A controversial cybersecurity bill, known as the Cybersecurity Information Sharing Act (CISA), passed in the Senate today 74-21. The bill gives the government greater access to your private messages.
The bill will now go to a conference committee that’s composed of the House of Representatives, which passed its own version, and the Senate, RT reports. If that’s approved, President Barack Obama will have the final vote.
CISA puts pressure on technology and manufacturing companies to send cybersecurity threats to the federal government. To be clear, there is nothing explicitly written in CISA that requires tech companies to hand over your private messages.
But opponents of CISA argue that the bill is not clear about what constitutes a cybersecurity threat. This means any kind of potential threat will be forked over to the government so that tech companies aren’t liable for obscuring a potential security breach.
The Senate rejected four amendments that were created to address privacy concerns.
“It’s widely assumed that content and private messages will be sent over to the government in order to claim the immunity,” Mark Jaycox, a legislative analyst for the nonprofit Electronic Frontier Foundation, told Tech Insider.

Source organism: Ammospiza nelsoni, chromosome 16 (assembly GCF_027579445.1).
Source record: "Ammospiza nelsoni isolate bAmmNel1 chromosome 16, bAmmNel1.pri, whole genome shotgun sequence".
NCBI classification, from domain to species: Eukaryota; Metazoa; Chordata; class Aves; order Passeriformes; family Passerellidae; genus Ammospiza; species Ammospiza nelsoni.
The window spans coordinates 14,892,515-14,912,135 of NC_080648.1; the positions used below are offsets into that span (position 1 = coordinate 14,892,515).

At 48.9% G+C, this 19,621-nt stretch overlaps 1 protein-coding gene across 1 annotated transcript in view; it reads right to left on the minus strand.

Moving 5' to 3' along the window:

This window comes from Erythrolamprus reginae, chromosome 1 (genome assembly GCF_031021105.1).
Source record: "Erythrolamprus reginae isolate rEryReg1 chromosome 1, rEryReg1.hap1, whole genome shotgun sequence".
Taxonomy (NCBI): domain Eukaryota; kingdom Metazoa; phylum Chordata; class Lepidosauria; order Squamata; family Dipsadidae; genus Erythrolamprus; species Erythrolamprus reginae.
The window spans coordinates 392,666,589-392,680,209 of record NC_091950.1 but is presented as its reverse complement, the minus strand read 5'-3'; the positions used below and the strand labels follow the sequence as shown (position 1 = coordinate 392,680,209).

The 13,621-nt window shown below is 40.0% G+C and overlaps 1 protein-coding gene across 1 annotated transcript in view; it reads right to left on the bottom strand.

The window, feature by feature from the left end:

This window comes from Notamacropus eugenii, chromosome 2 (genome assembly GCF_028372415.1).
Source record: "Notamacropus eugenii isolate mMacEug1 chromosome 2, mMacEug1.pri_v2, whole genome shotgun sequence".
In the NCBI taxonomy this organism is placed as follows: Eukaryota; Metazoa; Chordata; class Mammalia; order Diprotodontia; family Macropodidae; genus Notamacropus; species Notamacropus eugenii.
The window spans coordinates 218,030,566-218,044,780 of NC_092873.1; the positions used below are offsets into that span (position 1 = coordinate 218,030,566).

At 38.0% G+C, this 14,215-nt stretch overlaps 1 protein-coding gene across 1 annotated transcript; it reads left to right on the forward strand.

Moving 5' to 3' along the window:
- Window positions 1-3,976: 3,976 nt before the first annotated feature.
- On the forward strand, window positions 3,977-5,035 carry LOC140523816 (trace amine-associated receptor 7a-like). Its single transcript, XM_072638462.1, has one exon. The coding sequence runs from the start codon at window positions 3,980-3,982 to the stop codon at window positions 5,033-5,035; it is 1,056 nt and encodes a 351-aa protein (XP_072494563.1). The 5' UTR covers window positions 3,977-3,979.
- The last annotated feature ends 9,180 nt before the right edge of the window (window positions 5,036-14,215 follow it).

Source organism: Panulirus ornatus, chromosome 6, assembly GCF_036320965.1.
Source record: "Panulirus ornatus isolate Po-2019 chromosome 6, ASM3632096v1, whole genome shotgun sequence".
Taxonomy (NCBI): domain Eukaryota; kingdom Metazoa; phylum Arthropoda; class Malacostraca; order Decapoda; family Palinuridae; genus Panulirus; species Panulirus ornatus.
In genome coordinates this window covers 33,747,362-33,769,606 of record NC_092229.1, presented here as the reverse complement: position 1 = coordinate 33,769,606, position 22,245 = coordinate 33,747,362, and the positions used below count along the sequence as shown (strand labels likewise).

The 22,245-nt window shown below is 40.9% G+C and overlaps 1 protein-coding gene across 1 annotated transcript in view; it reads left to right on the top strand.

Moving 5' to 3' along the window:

In the process, tech companies will be sending over personally identifiable information too. This means the federal government — which includes the FBI, CIA, and NSA — will collect private, unnecessary information from users.
The bill is so broad that any malware link that appears in a messaging thread could be seen as a cybersecurity threat and sent to the government, Jaycox said. This is problematic, considering malware links are accidentally sent and received frequently in group chats.
Messaging threads wouldn’t be reviewed by individuals either — an automated system would scan for anything that could potentially be malware.
“You could be discussing dinner and the company thinks that link you just sent is a virus not wanted on a network, then the company grabs it and sends it to the government,” Jaycox explained. “Almost anything under the bill could be considered a threat.”
This means any messaging platform — from iMessage to email to Facebook message — is privy to government review.
Major tech companies have taken a stand against the bill. The
Computer and Communications Industry Association, a trade group that includes Google, Yahoo, and Facebook, have voiced opposition to the bill.
Twitter and Reddit have also taken a public stance against the bill.
— reddit (@reddit) October 27, 2015
Apple CEO Tim Cook hinted at his opposition to the bill, claiming at The Wall Street Journal’s WSJD Live conference last week that no one should have to choose between privacy and security.
“No one should have to decide privacy or security,” he said. “We should be smart enough to do both.”
— CCIA (@ccianet) October 15, 2015
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